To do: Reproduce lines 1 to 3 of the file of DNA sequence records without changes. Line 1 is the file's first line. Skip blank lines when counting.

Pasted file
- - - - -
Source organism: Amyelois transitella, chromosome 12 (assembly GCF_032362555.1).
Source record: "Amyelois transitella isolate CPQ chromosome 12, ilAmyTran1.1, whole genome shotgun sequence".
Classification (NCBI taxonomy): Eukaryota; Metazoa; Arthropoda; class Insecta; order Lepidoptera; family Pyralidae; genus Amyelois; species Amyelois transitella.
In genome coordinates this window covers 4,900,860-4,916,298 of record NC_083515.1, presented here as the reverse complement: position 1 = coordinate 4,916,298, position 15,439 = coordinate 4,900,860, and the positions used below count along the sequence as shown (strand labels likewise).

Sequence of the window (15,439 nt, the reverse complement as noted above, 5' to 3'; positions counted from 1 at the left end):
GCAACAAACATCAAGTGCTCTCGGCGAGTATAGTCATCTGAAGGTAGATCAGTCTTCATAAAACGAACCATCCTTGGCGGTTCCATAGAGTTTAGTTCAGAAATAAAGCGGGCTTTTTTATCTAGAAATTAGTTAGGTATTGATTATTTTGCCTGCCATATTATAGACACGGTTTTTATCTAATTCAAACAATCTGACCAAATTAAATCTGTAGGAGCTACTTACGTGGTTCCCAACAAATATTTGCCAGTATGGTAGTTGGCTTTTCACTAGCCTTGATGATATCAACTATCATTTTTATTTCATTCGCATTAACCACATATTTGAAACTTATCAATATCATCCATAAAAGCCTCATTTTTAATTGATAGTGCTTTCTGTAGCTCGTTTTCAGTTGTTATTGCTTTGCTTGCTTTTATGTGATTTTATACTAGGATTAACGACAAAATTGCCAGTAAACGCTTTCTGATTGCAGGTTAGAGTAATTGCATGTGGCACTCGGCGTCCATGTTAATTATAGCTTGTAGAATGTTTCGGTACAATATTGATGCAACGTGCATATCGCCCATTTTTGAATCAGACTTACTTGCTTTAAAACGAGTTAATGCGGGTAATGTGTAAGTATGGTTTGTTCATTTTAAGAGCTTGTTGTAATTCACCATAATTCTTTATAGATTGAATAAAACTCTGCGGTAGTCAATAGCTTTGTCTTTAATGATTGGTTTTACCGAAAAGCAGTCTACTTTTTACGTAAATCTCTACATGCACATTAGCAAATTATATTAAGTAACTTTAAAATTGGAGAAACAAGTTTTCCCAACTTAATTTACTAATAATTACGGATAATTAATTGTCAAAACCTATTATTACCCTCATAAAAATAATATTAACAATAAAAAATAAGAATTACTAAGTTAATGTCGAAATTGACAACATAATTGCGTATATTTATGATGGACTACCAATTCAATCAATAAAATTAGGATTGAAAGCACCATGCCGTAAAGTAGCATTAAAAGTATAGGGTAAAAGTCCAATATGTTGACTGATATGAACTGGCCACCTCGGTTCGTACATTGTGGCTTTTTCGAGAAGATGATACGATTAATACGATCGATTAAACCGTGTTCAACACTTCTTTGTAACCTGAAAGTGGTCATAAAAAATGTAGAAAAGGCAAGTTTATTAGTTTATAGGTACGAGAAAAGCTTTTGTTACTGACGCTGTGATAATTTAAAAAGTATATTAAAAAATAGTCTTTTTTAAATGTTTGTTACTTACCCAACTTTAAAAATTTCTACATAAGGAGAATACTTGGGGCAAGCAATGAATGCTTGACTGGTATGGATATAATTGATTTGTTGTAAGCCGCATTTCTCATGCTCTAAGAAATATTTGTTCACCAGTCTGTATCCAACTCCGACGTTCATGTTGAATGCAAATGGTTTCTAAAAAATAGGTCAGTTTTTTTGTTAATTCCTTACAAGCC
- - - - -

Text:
Source organism: Amyelois transitella, chromosome 12 (assembly GCF_032362555.1).
Source record: "Amyelois transitella isolate CPQ chromosome 12, ilAmyTran1.1, whole genome shotgun sequence".
Classification (NCBI taxonomy): Eukaryota; Metazoa; Arthropoda; class Insecta; order Lepidoptera; family Pyralidae; genus Amyelois; species Amyelois transitella.